Extinction of deep-sea Foraminifera as a result of Pliocene-Pleistocene deep-sea circulation changes in the South China Sea (ODP Sites 1143 and 1146)

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doi: 10.1016/j.quascirev.2006.10.011
Author(s): Kawagata, Shungo; Hayward, Bruce W.; Kuhnt, Wolfgang
Author Affiliation(s): Primary:
Geomarine Research, Auckland, New Zealand
Christian-Albrechts-Universität, Federal Republic of Germany
Volume Title: Quaternary Science Reviews
Source: Quaternary Science Reviews, 26(5-6), p.808-827. Publisher: Elsevier, International. ISSN: 0277-3791
Note: In English. Includes appendix. 66 refs.; illus., incl. 3 tables, sketch map
Summary: During the Late Pliocene-Middle Pleistocene, 56 species and 15 genera of elongate, cylindrical benthic foraminifera disappeared from the deep sea in the South China Sea (ODP Sites 1143 and 1146) as part of the last global extinction in the deep sea. This extinction group (Ext. Gp) exhibited a pulsed decline in abundance and species richness mostly during glacials, and often associated with periods of expansion of polar ice that resulted from increased cooling of the Earth's climate since ∼2.5 Ma, particularly during the Mid-Pleistocene Climate Transition (MPT, 1.2-0.6 Ma). We infer that the Ext. Gp decline in abundance and disappearance was a result of the increased glacial cooling and consequent increased ventilation of the deep-sea water masses. The detailed record of withdrawal of the Ext. Gp differs between the two sites, with far more disappearances occurring prior to the MPT in the deeper Site 1143 (2772 m) than in the shallower Site 1146 (2092 m). The Late Pliocene and Early Pleistocene declines in deeper parts of the South China Sea (Site 1143) may have resulted from enhanced glacial production of deep, southern-sourced water passing over the sill into the basin from the North-west Pacific. During the MPT however, the Ext. Gp declines and disappearances were of similar timing and magnitude in both sites, implying that both were influenced by the same deep-water mass during glacials at this time. This could have been North Pacific Deep Water, which many workers infer was formed in the northern Pacific during the last glacial, and may have begun forming during MPT glacials, in association with the progressively enhanced cooling of the Northern Hemisphere. Abstract Copyright (2007) Elsevier, B.V.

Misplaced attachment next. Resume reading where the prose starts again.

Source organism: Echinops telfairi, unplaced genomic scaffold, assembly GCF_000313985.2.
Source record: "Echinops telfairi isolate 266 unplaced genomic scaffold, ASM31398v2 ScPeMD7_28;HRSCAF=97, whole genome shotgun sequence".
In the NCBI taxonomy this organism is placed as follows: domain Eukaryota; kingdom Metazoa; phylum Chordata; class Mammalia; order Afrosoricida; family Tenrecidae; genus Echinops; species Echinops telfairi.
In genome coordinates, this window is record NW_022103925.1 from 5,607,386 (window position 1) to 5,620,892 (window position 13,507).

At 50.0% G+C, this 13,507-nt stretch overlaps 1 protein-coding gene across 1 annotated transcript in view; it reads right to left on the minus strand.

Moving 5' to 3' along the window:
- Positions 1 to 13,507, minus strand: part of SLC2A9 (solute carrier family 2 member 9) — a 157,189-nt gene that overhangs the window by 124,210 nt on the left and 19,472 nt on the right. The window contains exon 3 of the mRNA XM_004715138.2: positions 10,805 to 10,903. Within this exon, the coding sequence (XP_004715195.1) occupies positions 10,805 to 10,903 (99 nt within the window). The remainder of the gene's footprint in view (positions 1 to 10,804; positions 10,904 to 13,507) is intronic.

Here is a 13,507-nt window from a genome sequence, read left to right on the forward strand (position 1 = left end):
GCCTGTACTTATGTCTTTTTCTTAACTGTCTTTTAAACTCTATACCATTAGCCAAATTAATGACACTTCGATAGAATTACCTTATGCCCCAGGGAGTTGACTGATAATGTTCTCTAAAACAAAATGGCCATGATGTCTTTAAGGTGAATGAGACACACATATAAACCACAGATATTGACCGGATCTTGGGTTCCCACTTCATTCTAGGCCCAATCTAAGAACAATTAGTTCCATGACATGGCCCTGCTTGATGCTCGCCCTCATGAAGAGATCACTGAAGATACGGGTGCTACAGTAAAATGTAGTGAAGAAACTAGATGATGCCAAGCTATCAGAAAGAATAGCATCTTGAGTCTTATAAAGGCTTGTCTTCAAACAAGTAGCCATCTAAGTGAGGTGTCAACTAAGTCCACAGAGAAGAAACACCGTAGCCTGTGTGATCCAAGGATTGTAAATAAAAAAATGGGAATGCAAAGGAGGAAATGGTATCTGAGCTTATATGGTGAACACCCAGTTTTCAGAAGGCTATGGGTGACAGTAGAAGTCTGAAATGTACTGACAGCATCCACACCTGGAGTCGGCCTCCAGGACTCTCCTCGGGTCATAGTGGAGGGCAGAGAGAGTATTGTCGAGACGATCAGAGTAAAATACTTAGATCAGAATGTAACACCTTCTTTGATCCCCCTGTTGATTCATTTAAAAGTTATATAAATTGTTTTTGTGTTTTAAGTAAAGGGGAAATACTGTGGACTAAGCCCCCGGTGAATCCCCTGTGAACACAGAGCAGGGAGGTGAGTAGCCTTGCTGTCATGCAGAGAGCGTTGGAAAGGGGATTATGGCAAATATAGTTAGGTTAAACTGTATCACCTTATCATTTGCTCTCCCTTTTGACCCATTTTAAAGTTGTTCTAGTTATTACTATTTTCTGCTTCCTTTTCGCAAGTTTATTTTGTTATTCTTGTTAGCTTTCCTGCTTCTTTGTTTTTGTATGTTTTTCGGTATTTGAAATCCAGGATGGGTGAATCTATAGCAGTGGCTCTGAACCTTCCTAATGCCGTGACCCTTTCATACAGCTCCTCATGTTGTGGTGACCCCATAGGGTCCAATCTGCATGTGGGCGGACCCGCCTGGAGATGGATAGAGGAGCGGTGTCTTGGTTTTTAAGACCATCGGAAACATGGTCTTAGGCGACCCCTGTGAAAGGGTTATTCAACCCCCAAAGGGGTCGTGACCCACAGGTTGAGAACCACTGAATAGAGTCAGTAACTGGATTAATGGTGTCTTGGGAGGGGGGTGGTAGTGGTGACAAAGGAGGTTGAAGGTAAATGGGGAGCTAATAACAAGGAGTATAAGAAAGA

Year of Publication: 2007
Research Program: ODP Ocean Drilling Program
Key Words: 24 Surficial Geology, Quaternary Geology; Anaerobic environment; Assemblages; Benthic environment; Cenozoic; Deep-sea environment; Deep-water environment; Extinction; Foraminifera; Glacial environment; Invertebrata; Leg 184; Lower Pleistocene; Marine environment; Marine sediments; Microfossils; Neogene; North Pacific; Northwest Pacific; ODP Site 1143; ODP Site 1146; Ocean Drilling Program; Ocean circulation; Pacific Ocean; Paleo-oceanography; Paleocurrents; Pleistocene; Pliocene; Protista; Quaternary; Sediments; South China Sea; Tertiary; Upper Pliocene; West Pacific
Coordinates: N092143 N092143 E1131707 E1131707
N192724 N192724 E1161622 E1161622
Record ID: 2009078350
Copyright Information: GeoRef, Copyright 2017 American Geosciences Institute. Reference includes data from CAPCAS, Elsevier Scientific Publishers, Amsterdam, Netherlands